I've always found the start of a new year a bit odd. Why?
Because as hard as I try, there's always unfinished business from the previous year. Literally, as it happens. Either there'll be a project or assignment that has been delayed or there's some domestic or other renovation project that couldn't be completed on time. In any event, it usually takes until the end of the first month of the new year for me to wrap it all up , and so the year begins on a 'fresh' practical level somewhere between the end of january or (sometimes) even the middle of march.
Sounds odd, doesn't it? But it's not unusual for many of us to be in that position. It could be argued that we could have organised things better, but no..it's one of those things where one of the oft-quoted laws ( murphy's is the common one) is the reason behind the situation(s) or scenario(s) that we end up finding ourselves in.
At least that's what we convince ourselves of, regardless of the actual nature of the scenario(s).
To overcome this, requires a skill that many of us tend to find a bit trying in our modern, hyperspeed-like world. In short, if you learn to SAY NO to situations that may be siphoning off your energy and time without recourse to any real productive value and result, you'll be better able to keep on with the business at hand more effectively and get it completed in a timely fashion . Tenacity and grit are also part of that equation in my opinion, but that's a discussion for another time.
So a part of that skillset facilitates that you FOCUS in the moment and the task at hand, with clarity and DEDICATION. . For example, Jony Ive has said that steve jobs could focus in a laser like way, and say no to 99% of things.
Most people don't like saying no, and even less of us like hearing the word. It seems to carry more weight than it should sometimes, but as already mentioned above, it's in the refusal of committing to more things than necessary, that you can be more productive
In effect, overcommitting is the death knell of productivity, and this knocks on into our social and personal situations as well.
And yet we all do it. I've done it many a time in the past, but as time moves onward, I value my energy and ability to get things done more efficiently and want to ENJOY the process(es) more. Work should be enjoyable as much as possible, otherwise you'll be less effective than if you didn't enjoy the process. No one wins in that situation, neither the client nor the vendor.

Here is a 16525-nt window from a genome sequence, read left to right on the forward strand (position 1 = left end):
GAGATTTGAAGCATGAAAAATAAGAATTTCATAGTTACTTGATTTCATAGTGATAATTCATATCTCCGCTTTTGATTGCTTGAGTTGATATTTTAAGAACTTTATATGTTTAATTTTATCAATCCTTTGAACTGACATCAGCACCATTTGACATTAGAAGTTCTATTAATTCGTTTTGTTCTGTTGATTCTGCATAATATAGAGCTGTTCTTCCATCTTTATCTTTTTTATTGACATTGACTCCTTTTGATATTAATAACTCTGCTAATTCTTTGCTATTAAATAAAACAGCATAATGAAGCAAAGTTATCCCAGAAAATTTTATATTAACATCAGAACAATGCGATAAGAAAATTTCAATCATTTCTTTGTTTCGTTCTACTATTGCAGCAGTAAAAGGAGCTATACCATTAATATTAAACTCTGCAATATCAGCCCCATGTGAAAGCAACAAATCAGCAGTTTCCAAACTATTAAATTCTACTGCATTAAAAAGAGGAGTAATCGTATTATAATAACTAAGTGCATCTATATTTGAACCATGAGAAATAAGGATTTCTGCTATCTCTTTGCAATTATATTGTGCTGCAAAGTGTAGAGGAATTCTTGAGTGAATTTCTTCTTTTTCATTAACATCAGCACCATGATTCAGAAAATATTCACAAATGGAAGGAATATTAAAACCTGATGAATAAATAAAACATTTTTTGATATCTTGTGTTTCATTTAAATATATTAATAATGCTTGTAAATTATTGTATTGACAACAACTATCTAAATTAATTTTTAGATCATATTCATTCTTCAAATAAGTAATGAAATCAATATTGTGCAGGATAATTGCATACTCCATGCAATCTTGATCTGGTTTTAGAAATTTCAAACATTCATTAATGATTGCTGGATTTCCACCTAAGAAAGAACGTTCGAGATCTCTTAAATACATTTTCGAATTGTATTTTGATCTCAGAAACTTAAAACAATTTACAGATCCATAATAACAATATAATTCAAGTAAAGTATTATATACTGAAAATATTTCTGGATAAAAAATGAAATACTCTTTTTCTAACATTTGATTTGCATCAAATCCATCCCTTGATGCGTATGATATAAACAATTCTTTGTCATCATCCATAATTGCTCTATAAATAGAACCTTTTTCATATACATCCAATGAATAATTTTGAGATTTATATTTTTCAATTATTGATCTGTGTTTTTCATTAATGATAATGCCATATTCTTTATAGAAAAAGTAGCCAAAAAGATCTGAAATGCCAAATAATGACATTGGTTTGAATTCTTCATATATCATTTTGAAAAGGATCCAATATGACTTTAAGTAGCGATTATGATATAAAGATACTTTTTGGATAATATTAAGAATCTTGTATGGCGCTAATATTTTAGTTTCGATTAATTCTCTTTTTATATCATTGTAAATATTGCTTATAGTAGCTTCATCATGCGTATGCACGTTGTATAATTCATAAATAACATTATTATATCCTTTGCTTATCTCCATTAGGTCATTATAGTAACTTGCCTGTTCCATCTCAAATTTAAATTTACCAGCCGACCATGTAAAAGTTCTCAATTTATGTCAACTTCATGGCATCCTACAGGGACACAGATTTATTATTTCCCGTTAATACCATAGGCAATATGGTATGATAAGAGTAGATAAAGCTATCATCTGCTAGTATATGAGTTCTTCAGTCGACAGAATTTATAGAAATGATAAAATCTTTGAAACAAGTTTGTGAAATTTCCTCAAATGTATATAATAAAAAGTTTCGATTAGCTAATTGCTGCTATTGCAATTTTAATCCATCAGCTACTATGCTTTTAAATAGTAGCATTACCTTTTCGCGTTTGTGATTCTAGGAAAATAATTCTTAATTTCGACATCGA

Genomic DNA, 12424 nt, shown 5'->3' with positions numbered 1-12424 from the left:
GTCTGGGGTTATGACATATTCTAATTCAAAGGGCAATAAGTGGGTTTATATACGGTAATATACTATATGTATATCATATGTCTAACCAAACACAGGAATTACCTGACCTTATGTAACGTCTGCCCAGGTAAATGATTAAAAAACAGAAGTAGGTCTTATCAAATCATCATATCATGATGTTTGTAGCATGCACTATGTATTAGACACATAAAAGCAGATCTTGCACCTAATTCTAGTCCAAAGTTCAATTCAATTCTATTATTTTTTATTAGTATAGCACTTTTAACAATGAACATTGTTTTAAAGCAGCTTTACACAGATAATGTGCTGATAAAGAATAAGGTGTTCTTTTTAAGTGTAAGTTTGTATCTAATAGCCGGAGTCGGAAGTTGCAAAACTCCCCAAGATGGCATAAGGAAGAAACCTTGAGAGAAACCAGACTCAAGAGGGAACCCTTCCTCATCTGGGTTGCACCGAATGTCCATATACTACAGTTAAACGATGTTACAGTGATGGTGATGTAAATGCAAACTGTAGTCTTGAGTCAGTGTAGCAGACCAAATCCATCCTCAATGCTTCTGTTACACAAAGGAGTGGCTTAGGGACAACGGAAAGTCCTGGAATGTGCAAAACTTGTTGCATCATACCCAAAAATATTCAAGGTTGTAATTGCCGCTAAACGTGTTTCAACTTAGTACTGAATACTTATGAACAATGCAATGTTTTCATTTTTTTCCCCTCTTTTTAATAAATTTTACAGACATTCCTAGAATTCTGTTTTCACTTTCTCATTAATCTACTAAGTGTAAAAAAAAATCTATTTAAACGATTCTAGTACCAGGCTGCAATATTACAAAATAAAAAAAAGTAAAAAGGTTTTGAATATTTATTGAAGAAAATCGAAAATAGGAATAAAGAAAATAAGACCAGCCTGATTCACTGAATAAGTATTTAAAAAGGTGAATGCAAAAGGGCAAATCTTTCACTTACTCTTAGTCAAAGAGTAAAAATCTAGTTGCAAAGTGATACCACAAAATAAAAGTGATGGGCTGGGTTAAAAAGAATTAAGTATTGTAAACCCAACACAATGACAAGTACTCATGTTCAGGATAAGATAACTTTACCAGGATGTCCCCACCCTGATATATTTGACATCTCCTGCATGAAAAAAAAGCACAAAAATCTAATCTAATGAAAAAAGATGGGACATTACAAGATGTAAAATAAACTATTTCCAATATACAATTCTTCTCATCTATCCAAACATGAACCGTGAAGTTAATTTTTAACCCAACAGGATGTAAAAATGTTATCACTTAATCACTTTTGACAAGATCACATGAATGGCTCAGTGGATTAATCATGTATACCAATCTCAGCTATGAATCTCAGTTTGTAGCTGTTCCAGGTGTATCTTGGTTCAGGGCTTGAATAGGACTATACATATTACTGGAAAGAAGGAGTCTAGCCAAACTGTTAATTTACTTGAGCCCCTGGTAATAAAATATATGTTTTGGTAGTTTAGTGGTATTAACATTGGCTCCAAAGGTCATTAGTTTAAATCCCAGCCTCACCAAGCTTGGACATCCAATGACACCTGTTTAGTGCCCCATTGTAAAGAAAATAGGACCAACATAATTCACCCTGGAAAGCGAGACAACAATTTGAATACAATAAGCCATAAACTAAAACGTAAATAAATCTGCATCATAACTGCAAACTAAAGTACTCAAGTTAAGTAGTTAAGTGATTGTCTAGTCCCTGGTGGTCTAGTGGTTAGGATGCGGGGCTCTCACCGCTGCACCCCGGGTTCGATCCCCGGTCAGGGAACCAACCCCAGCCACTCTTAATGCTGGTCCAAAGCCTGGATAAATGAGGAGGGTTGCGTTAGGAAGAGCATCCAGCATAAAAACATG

Assuming the work is mostly enjoyable ( we all have our cul-de-sacs from time to time, and they're HEALTHY as they push us to go beyond our normal methodologies and skillsets), what can be done to maintain the laser-like focus required to get something done to the best of your abilities?
The obvious ones are :-
* Switch the phone off or at the very least, switch it to silent AND put it outside of your line of reach or sight for at least an hour on your desk or workstation.
* Don't check emails more than once an hour. Do it even less if you and your work style can manage it.
* Close off any windows/tabs that have social media applications running and use or check them less often. As much as I love twitter, I know that if I keep the application tab open, I'll go to it every fifteen or so minutes in the pretext of refreshing my synapses.
The reality is that I'm cowarding out of keeping going to finish the task at hand, and hence using it to NOT deal with any potential stumbling block (e.g. writers block, creative block, cul-de-sac and so on), that would force me to think outside of my usual paradigms and methods.
* Schedule comfort breaks every few hours of no more than ten or fifteen minutes. You can always catch up with social media and phonecalls then, if necessary.
Bar an emergency situation (which can happen but are rarer than we think), it's not necessary to keep looking at the phone every 5 minutes. Bar a batch manufacturing fault, I think it's fair to say that it won't vapourise or self-destruct if you ignore it for a while ( see first tip)
In essence, unless your environment is becoming too risky or dangerous to work in, or some other life based crisis (god forbid) is occuring, keep on going until you can get the job or task at hand done.
Because once you've finished what you're doing, you may find that :-
a) you've got it done much quicker
b) The result is better than you thought possible
which leads to
c) A greater feeling of satisfaction when you DO take your break(s).
In effect, what is the point of being so readily available that you're not actually getting the work YOU need doing, done? How does that help the client or your boss ( or both) ? And ultimately, how does that help you?
Exactly, so let's get on with it.
Ah..I'm almost done.
I had a coffee break planned about now, but it can wait a little while longer, whilst I edit and refine a little more. That's fine, as I know i'll savour every drop when I do have it.
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